Date

Wed - 16.04.2014


data

Just over a year after The New York Times’ digital subscription model was launched, it provides the company with “incredible” audience data, the company’s chairman and CEO Arthur Sulzberger says at WAN-IFRA’s Digital Media Europe conference in London.

A total of 454,000 people have subscribed (not including print subscribers), and Sulzberger says much of the scepticism that abounded when the plan was first announced has since subsided. Given the number of media executives who have visited the paper’s offices over the last year, he expects many more payment models for digital content to be unveiled before long.

As well as the obvious financial benefit, Sulzberger noted that a key advantage of the subscription model is what it tells the paper about its audience’s reading habits.

For more on this story, please see our sister publication www.editorsweblog.org

Author

Emma Goodman's picture

Emma Goodman

Date

2012-04-16 17:59

A year ago, Knight Foundation and Mozilla announced a partnership to build a "bridge between the technology and the news community". The $2.5 million project funded fellowships for technology experts to work in newsrooms around the world - from The Guardian to Zeit Online - to help tackle digital challenges.

Now, Dan Sinker, head of the Knight-Mozilla News Technology Partnership at Mozilla has announced that the program is evolving to engage a wider community of journalist-coders.

Four main changes are going to be made to the Knight-Mozilla partnership, which is being so radically re-jigged that it has also been re-named "OpenNews".

1) The project will help organise and pay for "more than a dozen hackdays" this year in different international locations, allowing developers to experiment with coding for journalism.

2) The parternship promises to increase online resources for developers who want to learn about journalism, and for journalists who want to learn how to code.

Author

Hannah Vinter's picture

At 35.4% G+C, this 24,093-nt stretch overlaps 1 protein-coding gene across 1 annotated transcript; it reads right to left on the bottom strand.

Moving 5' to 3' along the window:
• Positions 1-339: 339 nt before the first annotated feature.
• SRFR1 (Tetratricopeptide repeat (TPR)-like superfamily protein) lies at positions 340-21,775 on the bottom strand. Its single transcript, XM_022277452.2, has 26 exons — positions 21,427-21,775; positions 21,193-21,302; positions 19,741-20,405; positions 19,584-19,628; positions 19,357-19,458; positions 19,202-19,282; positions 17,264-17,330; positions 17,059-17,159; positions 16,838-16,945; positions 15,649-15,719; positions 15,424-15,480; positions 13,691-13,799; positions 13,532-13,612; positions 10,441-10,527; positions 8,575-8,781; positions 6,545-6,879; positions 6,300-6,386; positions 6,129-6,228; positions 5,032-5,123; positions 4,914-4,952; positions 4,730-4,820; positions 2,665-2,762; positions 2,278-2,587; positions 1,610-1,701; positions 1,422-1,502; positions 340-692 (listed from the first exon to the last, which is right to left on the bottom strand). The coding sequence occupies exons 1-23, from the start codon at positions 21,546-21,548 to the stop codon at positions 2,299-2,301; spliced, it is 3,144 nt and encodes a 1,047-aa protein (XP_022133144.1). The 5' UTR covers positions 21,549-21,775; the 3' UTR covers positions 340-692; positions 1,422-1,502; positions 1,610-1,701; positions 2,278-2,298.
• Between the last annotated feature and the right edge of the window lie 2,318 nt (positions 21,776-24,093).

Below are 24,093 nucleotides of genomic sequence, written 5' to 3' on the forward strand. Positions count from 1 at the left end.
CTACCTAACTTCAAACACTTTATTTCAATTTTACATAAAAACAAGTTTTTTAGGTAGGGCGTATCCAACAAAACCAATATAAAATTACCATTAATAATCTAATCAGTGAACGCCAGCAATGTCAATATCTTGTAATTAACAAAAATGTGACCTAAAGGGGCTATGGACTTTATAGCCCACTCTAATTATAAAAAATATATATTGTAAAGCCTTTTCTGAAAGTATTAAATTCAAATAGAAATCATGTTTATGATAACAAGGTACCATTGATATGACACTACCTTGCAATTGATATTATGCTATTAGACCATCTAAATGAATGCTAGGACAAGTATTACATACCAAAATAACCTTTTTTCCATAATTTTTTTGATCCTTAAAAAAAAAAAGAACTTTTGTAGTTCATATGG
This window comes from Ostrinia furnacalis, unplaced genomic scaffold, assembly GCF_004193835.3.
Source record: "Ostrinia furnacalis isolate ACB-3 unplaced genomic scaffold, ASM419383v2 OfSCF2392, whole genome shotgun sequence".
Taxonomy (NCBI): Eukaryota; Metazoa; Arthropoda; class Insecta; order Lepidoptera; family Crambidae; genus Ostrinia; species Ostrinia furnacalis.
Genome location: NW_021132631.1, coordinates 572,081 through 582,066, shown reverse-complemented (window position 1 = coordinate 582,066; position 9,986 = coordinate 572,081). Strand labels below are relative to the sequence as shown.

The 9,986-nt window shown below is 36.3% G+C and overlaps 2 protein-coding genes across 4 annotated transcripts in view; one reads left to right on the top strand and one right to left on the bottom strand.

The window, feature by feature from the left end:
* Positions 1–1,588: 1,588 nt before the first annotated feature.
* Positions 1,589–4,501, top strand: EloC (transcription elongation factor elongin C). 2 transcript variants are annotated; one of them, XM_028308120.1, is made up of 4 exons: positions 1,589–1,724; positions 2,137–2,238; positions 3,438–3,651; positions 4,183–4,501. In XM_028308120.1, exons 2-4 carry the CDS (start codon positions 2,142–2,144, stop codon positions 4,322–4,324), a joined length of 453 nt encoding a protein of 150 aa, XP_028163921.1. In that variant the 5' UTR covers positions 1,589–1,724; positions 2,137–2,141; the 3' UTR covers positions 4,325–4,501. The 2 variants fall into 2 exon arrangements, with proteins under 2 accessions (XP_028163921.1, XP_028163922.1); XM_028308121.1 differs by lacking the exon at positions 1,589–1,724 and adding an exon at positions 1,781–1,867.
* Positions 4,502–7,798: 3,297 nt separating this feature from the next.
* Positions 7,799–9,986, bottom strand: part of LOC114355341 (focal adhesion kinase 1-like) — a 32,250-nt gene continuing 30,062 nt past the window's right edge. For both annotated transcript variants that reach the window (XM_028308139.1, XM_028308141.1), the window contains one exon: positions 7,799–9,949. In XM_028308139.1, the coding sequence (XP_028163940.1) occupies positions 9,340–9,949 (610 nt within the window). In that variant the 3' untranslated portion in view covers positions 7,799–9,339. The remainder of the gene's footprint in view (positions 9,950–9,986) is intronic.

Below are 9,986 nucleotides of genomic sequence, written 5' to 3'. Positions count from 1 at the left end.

Hannah Vinter

Date

2012-02-07 19:17

Working with numbers is becoming more important than ever for journalists.

Vast amounts of data are being collected online, investigative journalism outfits like ProPublica are doing more and more work with large sets of publicly available data, and data visualisations are increasingly becoming a standard part of reporting. At the end of last year, Amy Webb, CEO of Webbmedia, named 'Big Data' as her first prediction of a major tech trend for 2011.

Author

Hannah Vinter's picture

Hannah Vinter

Date

2012-02-02 17:18

As the Republican primaries heat up in the US, news organizations everywhere are trying to predict the winner. But while none of them have a crystal ball, Politico does have a new source of knowledge at its disposal: Facebook.

Last Thursday Politico and Facebook announced they were partnering up to measure user opinion of Republican candidates. A Facebook data team is using an automated process to measure how often users are mentioning, sharing and linking to GOP candidates and whether these mentions are positive or negative. The results are handed onto Politico, whose journalists analyse and publish them. The first set of data is already out.

The project has been greeted by many as great opportunity to paint a detailed picture of voter opinion. Mashable writes that the vast number of Facebook users and the huge amount of information that Facebook holds on them means that the social network "can become a unique space to conduct survey-based research". Read Write Web writes that "Facebook could be the biggest, most dynamic census of human opinion and interaction in history".

Author

Hannah Vinter's picture

Hannah Vinter

Date

2012-01-16 19:01

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